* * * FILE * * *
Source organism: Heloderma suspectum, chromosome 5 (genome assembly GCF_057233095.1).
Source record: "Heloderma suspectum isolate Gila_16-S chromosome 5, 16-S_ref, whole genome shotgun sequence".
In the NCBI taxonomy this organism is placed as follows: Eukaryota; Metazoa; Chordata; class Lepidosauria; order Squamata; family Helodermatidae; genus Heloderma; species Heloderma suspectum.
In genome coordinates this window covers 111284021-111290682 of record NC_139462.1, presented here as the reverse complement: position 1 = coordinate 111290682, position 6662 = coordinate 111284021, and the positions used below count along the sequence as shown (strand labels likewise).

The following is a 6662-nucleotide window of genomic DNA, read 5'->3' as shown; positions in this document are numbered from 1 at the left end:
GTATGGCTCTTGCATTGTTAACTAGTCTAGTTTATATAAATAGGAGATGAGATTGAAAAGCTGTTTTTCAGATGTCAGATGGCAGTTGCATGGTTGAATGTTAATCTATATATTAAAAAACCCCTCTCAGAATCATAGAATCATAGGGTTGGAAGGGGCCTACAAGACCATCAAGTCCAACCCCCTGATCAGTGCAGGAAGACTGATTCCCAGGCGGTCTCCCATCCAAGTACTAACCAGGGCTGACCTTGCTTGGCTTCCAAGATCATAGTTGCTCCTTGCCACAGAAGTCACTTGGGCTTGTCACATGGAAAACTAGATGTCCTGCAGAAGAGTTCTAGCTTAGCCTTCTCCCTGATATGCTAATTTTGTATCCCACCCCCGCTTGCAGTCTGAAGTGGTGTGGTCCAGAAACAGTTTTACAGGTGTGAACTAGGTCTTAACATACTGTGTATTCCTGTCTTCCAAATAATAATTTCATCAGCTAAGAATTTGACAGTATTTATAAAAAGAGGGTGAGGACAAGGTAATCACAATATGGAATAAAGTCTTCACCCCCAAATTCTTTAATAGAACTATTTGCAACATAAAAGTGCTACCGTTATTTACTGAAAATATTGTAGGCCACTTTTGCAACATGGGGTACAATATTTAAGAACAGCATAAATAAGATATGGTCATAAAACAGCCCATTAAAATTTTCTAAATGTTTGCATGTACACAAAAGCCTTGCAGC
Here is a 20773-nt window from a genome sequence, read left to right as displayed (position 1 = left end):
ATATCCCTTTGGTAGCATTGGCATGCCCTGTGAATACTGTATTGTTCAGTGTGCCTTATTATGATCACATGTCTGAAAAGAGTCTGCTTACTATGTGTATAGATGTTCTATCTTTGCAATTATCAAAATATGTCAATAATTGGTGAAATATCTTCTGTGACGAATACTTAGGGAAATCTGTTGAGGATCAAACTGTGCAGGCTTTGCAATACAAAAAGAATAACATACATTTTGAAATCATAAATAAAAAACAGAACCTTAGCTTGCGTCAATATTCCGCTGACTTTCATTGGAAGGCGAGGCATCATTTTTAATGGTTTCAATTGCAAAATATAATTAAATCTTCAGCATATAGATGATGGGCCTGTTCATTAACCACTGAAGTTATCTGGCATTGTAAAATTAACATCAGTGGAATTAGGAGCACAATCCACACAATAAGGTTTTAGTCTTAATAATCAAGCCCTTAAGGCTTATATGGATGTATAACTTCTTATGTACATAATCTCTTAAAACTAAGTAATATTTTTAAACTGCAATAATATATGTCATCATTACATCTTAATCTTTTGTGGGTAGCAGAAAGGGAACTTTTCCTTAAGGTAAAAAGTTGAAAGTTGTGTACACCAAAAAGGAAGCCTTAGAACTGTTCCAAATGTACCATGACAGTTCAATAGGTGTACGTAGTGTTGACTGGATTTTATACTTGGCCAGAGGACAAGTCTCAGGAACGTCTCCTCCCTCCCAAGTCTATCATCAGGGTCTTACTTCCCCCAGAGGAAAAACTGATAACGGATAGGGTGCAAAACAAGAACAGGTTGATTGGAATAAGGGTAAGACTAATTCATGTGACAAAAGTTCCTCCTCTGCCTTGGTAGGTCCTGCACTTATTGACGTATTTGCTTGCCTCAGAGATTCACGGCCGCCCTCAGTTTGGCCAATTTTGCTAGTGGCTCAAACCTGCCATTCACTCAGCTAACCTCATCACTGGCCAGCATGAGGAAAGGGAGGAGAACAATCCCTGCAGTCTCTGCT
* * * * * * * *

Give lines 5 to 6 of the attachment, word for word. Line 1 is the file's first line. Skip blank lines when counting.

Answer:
The following is a 6662-nucleotide window of genomic DNA, read 5'->3' as shown; positions in this document are numbered from 1 at the left end:
GTATGGCTCTTGCATTGTTAACTAGTCTAGTTTATATAAATAGGAGATGAGATTGAAAAGCTGTTTTTCAGATGTCAGATGGCAGTTGCATGGTTGAATGTTAATCTATATATTAAAAAACCCCTCTCAGAATCATAGAATCATAGGGTTGGAAGGGGCCTACAAGACCATCAAGTCCAACCCCCTGATCAGTGCAGGAAGACTGATTCCCAGGCGGTCTCCCATCCAAGTACTAACCAGGGCTGACCTTGCTTGGCTTCCAAGATCATAGTTGCTCCTTGCCACAGAAGTCACTTGGGCTTGTCACATGGAAAACTAGATGTCCTGCAGAAGAGTTCTAGCTTAGCCTTCTCCCTGATATGCTAATTTTGTATCCCACCCCCGCTTGCAGTCTGAAGTGGTGTGGTCCAGAAACAGTTTTACAGGTGTGAACTAGGTCTTAACATACTGTGTATTCCTGTCTTCCAAATAATAATTTCATCAGCTAAGAATTTGACAGTATTTATAAAAAGAGGGTGAGGACAAGGTAATCACAATATGGAATAAAGTCTTCACCCCCAAATTCTTTAATAGAACTATTTGCAACATAAAAGTGCTACCGTTATTTACTGAAAATATTGTAGGCCACTTTTGCAACATGGGGTACAATATTTAAGAACAGCATAAATAAGATATGGTCATAAAACAGCCCATTAAAATTTTCTAAATGTTTGCATGTACACAAAAGCCTTGCAGC